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Like ancient Greece, ancient China was fascinated by the horse. As early as the Chang Dynasty (17th -11th century B.C.), it accompanied sovereigns to their funerary palaces.
It was then buried in numbers in order to create a procession. Under the Qhou Dynasty (10th – 3rd century B.C.), the appeared in a team harnessed to chariots with two wheels. Often harnessed with ornaments of precious metals, it was only exceptionally shown as such. It was not until the Qin and the Han Dynasties (221 B.C. – 220 A.D.) that it was often represented in this manner.
The little bronze from the Musée National des Arts Asiatiques-Guimet belongs to this lot of pieces dating from the end of the Qhou Dynasty.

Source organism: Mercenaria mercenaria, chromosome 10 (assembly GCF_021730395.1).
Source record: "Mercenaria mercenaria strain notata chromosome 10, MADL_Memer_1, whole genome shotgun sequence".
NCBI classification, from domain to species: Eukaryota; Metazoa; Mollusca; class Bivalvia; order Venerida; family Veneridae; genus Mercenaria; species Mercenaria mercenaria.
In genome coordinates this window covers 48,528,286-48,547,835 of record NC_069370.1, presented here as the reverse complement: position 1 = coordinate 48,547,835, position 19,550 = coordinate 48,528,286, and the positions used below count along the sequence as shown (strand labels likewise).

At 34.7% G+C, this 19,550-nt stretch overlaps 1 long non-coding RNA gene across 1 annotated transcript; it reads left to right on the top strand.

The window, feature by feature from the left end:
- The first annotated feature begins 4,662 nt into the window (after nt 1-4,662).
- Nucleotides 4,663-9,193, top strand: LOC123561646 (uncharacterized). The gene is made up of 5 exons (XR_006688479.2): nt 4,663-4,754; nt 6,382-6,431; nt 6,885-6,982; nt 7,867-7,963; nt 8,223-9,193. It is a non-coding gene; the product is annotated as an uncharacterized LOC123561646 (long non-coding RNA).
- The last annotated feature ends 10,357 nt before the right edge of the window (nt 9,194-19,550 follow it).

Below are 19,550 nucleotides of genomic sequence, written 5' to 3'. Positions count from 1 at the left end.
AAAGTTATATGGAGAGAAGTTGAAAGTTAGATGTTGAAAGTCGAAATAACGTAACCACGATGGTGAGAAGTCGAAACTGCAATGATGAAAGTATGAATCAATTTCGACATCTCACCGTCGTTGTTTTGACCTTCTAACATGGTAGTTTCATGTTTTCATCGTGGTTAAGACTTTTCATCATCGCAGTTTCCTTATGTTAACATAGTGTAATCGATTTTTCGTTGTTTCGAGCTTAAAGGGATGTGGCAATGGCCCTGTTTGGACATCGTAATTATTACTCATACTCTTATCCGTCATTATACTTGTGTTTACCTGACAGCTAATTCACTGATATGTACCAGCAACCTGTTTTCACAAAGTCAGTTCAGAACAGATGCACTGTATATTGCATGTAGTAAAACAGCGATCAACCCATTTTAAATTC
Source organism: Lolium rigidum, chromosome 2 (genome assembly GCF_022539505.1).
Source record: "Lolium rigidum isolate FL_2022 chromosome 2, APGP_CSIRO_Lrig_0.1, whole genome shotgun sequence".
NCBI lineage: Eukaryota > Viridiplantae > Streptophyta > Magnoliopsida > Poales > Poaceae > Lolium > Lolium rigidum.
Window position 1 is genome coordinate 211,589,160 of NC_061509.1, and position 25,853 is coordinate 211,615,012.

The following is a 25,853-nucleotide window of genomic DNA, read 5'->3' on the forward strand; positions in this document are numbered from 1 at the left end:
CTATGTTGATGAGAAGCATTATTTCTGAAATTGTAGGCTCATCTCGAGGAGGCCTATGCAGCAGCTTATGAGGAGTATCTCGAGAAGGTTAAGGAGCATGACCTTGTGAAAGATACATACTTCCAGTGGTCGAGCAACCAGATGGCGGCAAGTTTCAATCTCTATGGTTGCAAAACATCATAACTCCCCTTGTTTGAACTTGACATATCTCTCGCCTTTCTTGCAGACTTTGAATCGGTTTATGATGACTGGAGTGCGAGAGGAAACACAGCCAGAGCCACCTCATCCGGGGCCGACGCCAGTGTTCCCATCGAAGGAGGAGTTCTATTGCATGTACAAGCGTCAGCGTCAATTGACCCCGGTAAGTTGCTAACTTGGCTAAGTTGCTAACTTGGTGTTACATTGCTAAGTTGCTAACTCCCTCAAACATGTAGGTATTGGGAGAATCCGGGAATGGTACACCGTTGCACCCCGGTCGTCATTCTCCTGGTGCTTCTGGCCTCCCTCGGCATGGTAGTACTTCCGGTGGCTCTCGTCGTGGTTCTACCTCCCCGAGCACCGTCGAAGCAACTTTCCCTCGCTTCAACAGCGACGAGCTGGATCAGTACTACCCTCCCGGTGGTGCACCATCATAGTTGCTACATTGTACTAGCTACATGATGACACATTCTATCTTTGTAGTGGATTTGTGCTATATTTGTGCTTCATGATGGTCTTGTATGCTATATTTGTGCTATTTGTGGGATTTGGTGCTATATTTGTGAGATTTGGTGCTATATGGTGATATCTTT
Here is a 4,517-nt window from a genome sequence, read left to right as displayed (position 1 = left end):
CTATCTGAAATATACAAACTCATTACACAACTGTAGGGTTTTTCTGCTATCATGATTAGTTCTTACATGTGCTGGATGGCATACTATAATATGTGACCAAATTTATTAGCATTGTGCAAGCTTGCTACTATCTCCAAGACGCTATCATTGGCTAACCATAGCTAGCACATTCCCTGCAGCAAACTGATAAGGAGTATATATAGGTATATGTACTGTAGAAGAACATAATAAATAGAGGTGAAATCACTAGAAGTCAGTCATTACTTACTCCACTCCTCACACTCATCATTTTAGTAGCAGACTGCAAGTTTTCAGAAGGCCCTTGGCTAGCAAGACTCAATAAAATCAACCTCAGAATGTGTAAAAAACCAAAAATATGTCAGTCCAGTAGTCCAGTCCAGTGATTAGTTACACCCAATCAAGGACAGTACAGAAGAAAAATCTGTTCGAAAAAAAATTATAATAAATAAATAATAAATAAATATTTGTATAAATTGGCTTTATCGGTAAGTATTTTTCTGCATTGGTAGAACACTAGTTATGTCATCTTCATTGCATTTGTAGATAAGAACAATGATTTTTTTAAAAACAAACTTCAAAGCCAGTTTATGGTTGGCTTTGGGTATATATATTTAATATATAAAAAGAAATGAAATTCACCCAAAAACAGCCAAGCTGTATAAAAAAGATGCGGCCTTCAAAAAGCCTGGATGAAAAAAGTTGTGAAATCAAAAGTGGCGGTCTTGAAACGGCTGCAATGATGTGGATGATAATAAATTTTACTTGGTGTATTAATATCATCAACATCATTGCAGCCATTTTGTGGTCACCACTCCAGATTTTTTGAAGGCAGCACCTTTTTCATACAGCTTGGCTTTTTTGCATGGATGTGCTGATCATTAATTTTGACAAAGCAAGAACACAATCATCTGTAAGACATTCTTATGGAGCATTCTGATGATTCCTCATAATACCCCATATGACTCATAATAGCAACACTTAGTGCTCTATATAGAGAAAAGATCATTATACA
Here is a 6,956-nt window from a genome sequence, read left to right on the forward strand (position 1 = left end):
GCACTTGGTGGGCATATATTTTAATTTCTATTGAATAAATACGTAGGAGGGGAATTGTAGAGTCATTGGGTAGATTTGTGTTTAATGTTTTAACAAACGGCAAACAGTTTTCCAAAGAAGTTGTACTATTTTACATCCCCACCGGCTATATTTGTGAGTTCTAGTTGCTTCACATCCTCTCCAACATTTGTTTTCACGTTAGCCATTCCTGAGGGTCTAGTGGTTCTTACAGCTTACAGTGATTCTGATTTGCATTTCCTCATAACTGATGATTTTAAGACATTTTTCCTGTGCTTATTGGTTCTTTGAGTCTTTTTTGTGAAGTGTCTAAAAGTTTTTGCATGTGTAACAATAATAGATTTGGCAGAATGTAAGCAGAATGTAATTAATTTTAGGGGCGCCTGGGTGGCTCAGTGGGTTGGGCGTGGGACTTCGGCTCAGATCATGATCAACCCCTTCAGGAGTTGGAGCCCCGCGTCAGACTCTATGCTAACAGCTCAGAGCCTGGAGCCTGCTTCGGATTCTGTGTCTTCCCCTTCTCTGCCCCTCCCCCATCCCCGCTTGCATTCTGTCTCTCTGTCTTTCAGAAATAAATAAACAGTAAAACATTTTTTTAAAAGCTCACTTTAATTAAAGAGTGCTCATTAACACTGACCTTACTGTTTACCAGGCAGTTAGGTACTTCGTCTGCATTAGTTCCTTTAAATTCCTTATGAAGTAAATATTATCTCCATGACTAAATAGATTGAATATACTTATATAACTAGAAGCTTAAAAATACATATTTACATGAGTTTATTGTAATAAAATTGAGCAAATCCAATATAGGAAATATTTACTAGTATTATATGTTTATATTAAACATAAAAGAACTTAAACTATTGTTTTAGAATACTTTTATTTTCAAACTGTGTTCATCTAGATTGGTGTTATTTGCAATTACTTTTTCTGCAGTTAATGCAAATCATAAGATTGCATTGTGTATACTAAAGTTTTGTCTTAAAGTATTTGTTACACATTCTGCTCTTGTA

Its daring schematisation reinforce the expressionist effect of this impetuous steed. It appears tamed, its banded muscles hardly hiding its strong and bony build. Its taut spine holds a strange and stylised head which transform the animal into a sort of fantastic creature.
Reproduction in hand patinated resin
H. 16,5 L. 6,5 P. 17 cm
H. 6.50″ W. 2.56″ D. 6.69″ – 2.20 lbs
Material of the original
Zhou period – 10th – 3rd century B.C.
Out of stock